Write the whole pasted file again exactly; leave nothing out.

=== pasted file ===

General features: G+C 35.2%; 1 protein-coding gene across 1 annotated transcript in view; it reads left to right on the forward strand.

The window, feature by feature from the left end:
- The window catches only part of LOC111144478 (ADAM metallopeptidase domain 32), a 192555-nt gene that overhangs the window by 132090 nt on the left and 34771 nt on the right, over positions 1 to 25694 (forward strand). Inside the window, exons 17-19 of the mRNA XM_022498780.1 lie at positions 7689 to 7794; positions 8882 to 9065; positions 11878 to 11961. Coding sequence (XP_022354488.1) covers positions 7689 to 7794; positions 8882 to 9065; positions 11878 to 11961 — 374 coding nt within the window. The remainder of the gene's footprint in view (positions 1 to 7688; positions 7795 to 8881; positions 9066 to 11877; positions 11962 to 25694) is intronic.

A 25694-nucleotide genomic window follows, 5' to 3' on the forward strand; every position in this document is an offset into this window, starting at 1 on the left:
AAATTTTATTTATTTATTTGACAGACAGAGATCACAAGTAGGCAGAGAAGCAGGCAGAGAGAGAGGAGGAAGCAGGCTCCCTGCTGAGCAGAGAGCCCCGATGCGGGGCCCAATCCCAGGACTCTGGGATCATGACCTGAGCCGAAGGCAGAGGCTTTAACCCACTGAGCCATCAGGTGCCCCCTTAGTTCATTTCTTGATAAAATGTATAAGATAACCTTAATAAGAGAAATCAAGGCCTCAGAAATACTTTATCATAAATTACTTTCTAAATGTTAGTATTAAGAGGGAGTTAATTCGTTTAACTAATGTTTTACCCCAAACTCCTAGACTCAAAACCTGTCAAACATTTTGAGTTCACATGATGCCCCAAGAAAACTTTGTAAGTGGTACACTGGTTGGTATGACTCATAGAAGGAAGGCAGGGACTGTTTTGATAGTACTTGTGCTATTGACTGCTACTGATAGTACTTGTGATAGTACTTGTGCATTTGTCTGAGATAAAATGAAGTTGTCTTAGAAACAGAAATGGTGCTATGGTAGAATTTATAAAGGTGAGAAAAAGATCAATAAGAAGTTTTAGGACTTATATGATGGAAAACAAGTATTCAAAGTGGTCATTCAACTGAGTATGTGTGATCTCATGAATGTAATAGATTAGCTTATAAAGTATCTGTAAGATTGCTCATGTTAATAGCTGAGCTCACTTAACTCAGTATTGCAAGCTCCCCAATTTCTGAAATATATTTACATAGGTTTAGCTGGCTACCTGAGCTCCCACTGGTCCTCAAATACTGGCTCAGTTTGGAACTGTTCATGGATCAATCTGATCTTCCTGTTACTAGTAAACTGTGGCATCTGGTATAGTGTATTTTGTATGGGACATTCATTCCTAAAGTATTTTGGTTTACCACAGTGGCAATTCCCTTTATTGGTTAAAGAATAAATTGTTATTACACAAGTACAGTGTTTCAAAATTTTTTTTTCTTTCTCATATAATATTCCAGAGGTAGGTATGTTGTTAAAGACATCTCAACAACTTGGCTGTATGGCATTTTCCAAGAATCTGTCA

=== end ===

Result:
General features: G+C 35.2%; 1 protein-coding gene across 1 annotated transcript in view; it reads left to right on the forward strand.

The window, feature by feature from the left end:
- The window catches only part of LOC111144478 (ADAM metallopeptidase domain 32), a 192555-nt gene that overhangs the window by 132090 nt on the left and 34771 nt on the right, over positions 1 to 25694 (forward strand). Inside the window, exons 17-19 of the mRNA XM_022498780.1 lie at positions 7689 to 7794; positions 8882 to 9065; positions 11878 to 11961. Coding sequence (XP_022354488.1) covers positions 7689 to 7794; positions 8882 to 9065; positions 11878 to 11961 — 374 coding nt within the window. The remainder of the gene's footprint in view (positions 1 to 7688; positions 7795 to 8881; positions 9066 to 11877; positions 11962 to 25694) is intronic.

A 25694-nucleotide genomic window follows, 5' to 3' on the forward strand; every position in this document is an offset into this window, starting at 1 on the left:
AAATTTTATTTATTTATTTGACAGACAGAGATCACAAGTAGGCAGAGAAGCAGGCAGAGAGAGAGGAGGAAGCAGGCTCCCTGCTGAGCAGAGAGCCCCGATGCGGGGCCCAATCCCAGGACTCTGGGATCATGACCTGAGCCGAAGGCAGAGGCTTTAACCCACTGAGCCATCAGGTGCCCCCTTAGTTCATTTCTTGATAAAATGTATAAGATAACCTTAATAAGAGAAATCAAGGCCTCAGAAATACTTTATCATAAATTACTTTCTAAATGTTAGTATTAAGAGGGAGTTAATTCGTTTAACTAATGTTTTACCCCAAACTCCTAGACTCAAAACCTGTCAAACATTTTGAGTTCACATGATGCCCCAAGAAAACTTTGTAAGTGGTACACTGGTTGGTATGACTCATAGAAGGAAGGCAGGGACTGTTTTGATAGTACTTGTGCTATTGACTGCTACTGATAGTACTTGTGATAGTACTTGTGCATTTGTCTGAGATAAAATGAAGTTGTCTTAGAAACAGAAATGGTGCTATGGTAGAATTTATAAAGGTGAGAAAAAGATCAATAAGAAGTTTTAGGACTTATATGATGGAAAACAAGTATTCAAAGTGGTCATTCAACTGAGTATGTGTGATCTCATGAATGTAATAGATTAGCTTATAAAGTATCTGTAAGATTGCTCATGTTAATAGCTGAGCTCACTTAACTCAGTATTGCAAGCTCCCCAATTTCTGAAATATATTTACATAGGTTTAGCTGGCTACCTGAGCTCCCACTGGTCCTCAAATACTGGCTCAGTTTGGAACTGTTCATGGATCAATCTGATCTTCCTGTTACTAGTAAACTGTGGCATCTGGTATAGTGTATTTTGTATGGGACATTCATTCCTAAAGTATTTTGGTTTACCACAGTGGCAATTCCCTTTATTGGTTAAAGAATAAATTGTTATTACACAAGTACAGTGTTTCAAAATTTTTTTTTCTTTCTCATATAATATTCCAGAGGTAGGTATGTTGTTAAAGACATCTCAACAACTTGGCTGTATGGCATTTTCCAAGAATCTGTCA